"When my second wife was dying I overheard her saying to a helpful Hospice person, 'I'm dying.'
The reply, worthy of thought, 'All of us are.'"
Did he know, even though he hadn't been diagnosed yet?
Then there was Craig Arnold, a professor and poet from Wyoming, who also loved volcanoes. Indeed, he was hiking a volcano in a tiny island in Japan when he accidentally fell and was killed. His last Blog entry was on April 26th and included this comment:
"There is a rustle in the canes, and out comes a long lean tawny body, rippling squirrel-like over the sidewalk: a mongoose or a weasel. Clearly it is thinking about crossing the road, and a car is coming. You click your tongue at it, tsk-tsk, and it stops and gives you a look before ducking back into the brush. If nothing else you have saved a life today.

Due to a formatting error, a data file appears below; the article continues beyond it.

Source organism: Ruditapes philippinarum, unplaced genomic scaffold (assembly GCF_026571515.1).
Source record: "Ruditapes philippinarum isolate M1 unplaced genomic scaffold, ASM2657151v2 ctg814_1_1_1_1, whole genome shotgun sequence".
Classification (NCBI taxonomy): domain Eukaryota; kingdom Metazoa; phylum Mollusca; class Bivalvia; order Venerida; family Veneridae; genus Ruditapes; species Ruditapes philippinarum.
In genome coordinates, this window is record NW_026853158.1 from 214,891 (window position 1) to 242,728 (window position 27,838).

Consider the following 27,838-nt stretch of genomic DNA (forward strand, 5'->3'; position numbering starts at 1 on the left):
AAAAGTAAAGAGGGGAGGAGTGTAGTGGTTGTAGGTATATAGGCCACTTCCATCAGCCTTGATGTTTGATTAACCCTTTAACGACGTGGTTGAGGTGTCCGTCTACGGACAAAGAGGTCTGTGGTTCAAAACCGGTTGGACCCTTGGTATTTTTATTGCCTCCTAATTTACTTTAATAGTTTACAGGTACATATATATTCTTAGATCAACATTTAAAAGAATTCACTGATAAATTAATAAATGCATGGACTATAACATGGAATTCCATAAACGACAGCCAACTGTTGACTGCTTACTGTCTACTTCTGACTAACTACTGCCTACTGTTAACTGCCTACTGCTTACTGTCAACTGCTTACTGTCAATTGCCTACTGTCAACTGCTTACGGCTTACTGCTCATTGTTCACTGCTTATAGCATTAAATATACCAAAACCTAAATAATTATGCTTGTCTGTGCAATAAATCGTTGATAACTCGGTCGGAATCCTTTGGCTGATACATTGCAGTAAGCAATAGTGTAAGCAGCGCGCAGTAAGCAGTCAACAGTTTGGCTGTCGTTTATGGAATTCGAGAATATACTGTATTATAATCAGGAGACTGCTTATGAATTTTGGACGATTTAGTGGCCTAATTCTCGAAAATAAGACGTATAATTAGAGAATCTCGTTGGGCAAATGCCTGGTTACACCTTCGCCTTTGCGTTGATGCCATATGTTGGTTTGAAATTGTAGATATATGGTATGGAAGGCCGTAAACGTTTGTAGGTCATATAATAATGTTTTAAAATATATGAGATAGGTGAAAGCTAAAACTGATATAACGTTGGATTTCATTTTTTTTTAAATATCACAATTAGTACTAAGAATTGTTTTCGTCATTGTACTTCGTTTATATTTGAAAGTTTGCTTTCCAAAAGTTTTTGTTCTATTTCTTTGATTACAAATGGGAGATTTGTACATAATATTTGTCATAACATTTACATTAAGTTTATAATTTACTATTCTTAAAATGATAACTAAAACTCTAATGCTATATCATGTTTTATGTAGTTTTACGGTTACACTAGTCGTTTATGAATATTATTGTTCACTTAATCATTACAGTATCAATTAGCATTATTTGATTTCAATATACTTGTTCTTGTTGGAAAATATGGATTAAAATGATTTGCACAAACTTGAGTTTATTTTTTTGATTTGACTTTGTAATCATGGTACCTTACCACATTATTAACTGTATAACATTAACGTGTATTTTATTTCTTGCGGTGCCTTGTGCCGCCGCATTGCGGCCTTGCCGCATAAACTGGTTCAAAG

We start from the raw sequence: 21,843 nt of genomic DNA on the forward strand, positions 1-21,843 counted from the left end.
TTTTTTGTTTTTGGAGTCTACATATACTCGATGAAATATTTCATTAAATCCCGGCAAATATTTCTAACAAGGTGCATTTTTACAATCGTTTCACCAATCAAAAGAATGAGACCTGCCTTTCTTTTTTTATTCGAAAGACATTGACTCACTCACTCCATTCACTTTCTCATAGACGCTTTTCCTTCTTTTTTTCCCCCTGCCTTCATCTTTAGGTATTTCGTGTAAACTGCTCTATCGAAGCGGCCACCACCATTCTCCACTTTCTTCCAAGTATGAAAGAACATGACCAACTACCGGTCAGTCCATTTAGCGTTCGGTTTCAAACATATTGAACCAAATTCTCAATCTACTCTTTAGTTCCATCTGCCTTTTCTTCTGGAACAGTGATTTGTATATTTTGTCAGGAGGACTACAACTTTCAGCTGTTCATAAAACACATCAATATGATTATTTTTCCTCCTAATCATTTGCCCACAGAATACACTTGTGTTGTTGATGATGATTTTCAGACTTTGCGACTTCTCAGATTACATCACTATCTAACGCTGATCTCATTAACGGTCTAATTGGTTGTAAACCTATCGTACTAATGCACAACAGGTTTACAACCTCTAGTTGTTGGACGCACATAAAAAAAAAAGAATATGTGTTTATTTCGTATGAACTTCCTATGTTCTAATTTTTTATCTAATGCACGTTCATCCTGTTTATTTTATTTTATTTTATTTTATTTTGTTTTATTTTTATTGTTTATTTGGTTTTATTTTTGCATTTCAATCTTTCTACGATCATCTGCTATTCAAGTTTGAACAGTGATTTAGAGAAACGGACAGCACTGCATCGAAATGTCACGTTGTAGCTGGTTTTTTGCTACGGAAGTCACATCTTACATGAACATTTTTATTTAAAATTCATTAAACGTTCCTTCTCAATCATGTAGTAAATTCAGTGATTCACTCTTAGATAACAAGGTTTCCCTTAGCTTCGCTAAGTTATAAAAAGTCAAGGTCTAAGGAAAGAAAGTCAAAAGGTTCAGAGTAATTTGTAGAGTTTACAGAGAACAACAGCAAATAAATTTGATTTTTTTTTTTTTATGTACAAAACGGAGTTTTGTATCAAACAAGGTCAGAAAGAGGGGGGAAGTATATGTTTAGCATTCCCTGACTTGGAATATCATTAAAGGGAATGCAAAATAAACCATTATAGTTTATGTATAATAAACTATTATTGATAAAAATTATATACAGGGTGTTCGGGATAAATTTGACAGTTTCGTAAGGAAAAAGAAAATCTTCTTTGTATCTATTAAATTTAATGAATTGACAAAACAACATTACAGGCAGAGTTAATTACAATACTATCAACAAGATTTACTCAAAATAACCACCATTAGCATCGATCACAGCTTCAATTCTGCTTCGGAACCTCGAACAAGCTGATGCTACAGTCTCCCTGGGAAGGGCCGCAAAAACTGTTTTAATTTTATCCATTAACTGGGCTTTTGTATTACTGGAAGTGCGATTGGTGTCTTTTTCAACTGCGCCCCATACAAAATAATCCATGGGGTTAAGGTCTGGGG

A life other than your own, that is. Danger has a way of cutting through melancholy, the real fear blinding you to the fear dimly imagined. If you could only always just have escaped death, you would never be sad again."
As a nurse I've seen so many patients live just until their daughter got married or make it just to their next birthday or to Christmas. I've always wondered about that. Clearly there is a mystery to death that we don't know about.
Good bye, Jerry. We know you are smiling upon us.